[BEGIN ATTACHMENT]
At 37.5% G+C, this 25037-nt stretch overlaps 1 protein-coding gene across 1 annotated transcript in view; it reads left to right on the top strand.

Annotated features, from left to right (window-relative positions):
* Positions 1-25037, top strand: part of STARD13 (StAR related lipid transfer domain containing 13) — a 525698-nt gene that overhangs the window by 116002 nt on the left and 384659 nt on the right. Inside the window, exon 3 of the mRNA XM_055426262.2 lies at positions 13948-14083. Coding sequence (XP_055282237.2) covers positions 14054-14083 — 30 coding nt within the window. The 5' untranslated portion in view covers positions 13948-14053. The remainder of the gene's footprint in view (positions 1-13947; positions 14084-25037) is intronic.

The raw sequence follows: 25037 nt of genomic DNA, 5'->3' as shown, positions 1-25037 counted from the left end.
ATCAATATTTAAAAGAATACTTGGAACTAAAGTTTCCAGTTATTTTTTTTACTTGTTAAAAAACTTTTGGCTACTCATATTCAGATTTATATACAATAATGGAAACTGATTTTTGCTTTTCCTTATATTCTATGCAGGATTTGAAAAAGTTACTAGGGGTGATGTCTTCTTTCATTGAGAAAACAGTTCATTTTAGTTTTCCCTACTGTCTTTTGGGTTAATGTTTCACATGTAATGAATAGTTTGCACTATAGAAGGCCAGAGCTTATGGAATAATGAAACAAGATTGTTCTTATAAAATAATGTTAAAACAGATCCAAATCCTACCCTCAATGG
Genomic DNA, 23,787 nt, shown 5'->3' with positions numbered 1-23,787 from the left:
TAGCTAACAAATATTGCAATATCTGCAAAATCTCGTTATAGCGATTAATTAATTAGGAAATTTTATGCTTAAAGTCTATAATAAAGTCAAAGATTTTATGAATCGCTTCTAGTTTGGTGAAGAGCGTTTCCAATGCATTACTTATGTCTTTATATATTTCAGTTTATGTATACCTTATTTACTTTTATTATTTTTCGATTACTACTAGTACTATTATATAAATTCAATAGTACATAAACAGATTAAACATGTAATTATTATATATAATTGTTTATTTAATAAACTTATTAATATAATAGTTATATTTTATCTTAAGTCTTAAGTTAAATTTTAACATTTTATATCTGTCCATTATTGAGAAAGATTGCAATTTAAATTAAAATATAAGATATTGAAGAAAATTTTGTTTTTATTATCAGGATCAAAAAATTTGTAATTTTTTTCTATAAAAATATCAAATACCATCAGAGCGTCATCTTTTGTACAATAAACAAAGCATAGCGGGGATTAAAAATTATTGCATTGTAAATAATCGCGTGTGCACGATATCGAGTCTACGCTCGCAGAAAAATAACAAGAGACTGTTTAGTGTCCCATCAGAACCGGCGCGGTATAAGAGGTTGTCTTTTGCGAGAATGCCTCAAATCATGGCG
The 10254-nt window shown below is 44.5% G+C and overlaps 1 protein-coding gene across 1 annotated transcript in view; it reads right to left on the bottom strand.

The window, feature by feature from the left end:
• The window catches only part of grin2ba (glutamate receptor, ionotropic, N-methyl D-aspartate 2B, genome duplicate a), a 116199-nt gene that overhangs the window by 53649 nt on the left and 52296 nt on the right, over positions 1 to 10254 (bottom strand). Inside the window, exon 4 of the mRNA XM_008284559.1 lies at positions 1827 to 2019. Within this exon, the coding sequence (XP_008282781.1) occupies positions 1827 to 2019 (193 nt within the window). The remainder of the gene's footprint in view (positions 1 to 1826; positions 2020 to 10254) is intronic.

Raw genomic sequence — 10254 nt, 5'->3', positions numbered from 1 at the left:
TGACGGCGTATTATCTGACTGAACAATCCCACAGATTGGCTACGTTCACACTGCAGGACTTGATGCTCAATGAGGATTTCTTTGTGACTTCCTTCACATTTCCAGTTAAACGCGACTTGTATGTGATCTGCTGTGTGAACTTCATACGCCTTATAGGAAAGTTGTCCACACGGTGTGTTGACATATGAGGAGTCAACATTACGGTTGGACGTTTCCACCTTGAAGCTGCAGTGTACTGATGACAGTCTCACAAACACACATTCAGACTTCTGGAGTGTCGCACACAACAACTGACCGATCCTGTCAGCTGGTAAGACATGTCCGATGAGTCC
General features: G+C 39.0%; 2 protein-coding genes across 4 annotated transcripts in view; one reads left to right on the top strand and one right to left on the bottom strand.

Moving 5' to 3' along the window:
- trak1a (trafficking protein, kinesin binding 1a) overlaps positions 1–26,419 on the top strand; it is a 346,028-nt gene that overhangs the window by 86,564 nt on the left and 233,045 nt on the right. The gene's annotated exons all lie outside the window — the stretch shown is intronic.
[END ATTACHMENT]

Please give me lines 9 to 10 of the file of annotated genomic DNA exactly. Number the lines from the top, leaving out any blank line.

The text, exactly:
The window, feature by feature from the left end:
• The window catches only part of grin2ba (glutamate receptor, ionotropic, N-methyl D-aspartate 2B, genome duplicate a), a 116199-nt gene that overhangs the window by 53649 nt on the left and 52296 nt on the right, over positions 1 to 10254 (bottom strand). Inside the window, exon 4 of the mRNA XM_008284559.1 lies at positions 1827 to 2019. Within this exon, the coding sequence (XP_008282781.1) occupies positions 1827 to 2019 (193 nt within the window). The remainder of the gene's footprint in view (positions 1 to 1826; positions 2020 to 10254) is intronic.